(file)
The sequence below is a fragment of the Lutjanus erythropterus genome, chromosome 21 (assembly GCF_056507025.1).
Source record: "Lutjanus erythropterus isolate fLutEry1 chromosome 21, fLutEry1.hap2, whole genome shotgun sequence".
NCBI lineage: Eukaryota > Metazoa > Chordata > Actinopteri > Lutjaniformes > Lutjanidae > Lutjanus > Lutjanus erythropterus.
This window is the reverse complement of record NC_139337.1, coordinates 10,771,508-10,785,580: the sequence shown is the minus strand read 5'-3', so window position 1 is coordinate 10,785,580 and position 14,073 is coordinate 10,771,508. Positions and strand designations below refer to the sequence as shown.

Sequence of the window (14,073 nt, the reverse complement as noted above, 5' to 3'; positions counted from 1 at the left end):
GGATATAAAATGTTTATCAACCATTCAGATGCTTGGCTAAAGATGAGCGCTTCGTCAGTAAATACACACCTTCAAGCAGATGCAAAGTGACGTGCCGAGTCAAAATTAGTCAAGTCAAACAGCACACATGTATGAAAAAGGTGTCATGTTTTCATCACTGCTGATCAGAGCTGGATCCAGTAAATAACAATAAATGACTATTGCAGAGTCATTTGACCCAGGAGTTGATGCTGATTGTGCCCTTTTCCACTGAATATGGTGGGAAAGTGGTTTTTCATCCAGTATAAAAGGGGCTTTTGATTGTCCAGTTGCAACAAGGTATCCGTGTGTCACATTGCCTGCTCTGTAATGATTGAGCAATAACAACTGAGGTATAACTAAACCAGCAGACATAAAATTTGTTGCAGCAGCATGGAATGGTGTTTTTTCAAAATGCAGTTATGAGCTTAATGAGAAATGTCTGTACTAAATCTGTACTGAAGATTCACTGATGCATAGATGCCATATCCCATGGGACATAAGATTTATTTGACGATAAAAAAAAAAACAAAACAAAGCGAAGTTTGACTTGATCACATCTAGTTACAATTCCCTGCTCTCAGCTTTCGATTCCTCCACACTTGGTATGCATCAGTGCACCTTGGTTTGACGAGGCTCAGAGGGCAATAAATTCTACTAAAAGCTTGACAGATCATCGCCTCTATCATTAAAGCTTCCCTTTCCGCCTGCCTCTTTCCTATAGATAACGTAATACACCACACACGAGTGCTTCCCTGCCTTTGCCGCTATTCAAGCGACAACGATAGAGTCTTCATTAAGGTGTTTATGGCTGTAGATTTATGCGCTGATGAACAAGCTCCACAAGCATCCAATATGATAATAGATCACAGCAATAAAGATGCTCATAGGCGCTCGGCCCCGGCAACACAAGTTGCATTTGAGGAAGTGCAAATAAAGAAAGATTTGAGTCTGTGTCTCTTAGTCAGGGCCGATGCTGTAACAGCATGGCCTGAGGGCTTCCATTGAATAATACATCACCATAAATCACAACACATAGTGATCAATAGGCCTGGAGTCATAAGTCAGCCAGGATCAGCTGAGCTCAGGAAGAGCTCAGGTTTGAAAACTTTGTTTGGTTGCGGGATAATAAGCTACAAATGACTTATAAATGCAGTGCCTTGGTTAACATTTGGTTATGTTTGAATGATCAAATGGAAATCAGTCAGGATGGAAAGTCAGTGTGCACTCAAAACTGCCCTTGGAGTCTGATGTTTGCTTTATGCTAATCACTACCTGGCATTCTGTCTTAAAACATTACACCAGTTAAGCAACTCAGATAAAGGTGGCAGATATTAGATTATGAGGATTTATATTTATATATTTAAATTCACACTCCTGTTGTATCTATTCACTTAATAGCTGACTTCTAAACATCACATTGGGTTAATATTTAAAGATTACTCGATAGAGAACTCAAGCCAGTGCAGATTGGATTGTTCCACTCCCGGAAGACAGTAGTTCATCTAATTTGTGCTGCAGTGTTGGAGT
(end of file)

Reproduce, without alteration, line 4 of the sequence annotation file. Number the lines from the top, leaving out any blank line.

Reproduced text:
This window is the reverse complement of record NC_139337.1, coordinates 10,771,508-10,785,580: the sequence shown is the minus strand read 5'-3', so window position 1 is coordinate 10,785,580 and position 14,073 is coordinate 10,771,508. Positions and strand designations below refer to the sequence as shown.